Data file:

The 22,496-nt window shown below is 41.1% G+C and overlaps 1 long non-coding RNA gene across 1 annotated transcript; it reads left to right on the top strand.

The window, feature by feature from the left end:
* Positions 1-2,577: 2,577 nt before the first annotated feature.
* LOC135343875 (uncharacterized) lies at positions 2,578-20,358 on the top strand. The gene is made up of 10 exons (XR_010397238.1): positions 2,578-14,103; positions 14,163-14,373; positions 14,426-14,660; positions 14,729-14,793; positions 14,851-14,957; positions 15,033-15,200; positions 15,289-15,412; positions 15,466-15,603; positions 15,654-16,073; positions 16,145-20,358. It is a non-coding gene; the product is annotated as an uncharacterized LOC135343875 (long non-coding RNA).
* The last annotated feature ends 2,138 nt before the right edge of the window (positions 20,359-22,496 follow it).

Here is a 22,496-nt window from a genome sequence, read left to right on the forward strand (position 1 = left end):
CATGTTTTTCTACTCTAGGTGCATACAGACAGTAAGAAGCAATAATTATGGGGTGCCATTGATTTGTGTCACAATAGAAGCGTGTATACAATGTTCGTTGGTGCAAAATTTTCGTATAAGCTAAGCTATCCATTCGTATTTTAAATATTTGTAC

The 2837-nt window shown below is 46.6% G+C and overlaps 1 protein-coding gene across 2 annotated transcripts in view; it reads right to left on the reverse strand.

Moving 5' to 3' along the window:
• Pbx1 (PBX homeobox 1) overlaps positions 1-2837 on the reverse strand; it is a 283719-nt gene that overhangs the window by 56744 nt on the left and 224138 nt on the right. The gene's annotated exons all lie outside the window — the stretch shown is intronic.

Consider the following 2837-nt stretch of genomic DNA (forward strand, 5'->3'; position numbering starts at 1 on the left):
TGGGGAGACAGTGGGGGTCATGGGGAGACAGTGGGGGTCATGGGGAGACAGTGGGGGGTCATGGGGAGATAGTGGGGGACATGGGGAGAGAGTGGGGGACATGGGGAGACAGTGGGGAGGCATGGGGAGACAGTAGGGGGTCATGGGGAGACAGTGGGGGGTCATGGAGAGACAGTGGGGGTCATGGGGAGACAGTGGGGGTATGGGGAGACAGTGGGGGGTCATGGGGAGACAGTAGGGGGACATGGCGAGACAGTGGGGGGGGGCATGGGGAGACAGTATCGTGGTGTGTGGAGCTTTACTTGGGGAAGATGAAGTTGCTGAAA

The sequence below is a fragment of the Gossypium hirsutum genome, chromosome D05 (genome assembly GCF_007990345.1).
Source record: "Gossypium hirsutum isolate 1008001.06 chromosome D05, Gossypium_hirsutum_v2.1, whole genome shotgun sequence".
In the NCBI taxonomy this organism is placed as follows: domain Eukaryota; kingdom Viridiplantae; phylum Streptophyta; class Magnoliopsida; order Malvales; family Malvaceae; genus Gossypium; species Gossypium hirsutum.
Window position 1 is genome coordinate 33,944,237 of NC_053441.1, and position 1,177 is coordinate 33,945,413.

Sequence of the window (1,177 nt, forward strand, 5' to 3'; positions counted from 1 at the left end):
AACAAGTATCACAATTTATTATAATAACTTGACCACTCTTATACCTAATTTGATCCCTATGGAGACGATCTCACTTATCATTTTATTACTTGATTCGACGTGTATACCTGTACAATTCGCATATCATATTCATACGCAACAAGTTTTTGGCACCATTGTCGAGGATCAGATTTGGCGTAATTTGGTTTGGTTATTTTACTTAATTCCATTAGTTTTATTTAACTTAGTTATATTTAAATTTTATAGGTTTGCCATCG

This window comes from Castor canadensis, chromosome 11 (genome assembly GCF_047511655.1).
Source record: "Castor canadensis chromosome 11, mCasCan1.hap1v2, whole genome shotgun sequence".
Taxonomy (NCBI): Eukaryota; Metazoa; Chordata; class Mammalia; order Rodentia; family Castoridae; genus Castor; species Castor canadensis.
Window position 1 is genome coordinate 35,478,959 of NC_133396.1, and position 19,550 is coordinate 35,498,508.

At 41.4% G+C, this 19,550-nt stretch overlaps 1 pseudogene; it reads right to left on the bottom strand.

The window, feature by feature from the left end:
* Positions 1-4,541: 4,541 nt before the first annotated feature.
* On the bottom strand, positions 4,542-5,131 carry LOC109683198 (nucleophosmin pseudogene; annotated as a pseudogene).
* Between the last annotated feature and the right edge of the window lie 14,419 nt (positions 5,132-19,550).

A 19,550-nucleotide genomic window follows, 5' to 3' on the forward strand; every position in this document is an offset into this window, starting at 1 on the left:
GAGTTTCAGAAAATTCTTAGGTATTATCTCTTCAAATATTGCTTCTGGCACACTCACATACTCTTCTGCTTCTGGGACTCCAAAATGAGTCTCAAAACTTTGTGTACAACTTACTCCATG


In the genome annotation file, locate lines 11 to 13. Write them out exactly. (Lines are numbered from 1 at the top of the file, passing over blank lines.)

Consider the following 2837-nt stretch of genomic DNA (forward strand, 5'->3'; position numbering starts at 1 on the left):
TGGGGAGACAGTGGGGGTCATGGGGAGACAGTGGGGGTCATGGGGAGACAGTGGGGGGTCATGGGGAGATAGTGGGGGACATGGGGAGAGAGTGGGGGACATGGGGAGACAGTGGGGAGGCATGGGGAGACAGTAGGGGGTCATGGGGAGACAGTGGGGGGTCATGGAGAGACAGTGGGGGTCATGGGGAGACAGTGGGGGTATGGGGAGACAGTGGGGGGTCATGGGGAGACAGTAGGGGGACATGGCGAGACAGTGGGGGGGGGCATGGGGAGACAGTATCGTGGTGTGTGGAGCTTTACTTGGGGAAGATGAAGTTGCTGAAA

The sequence below is a fragment of the Gossypium hirsutum genome, chromosome D05 (genome assembly GCF_007990345.1).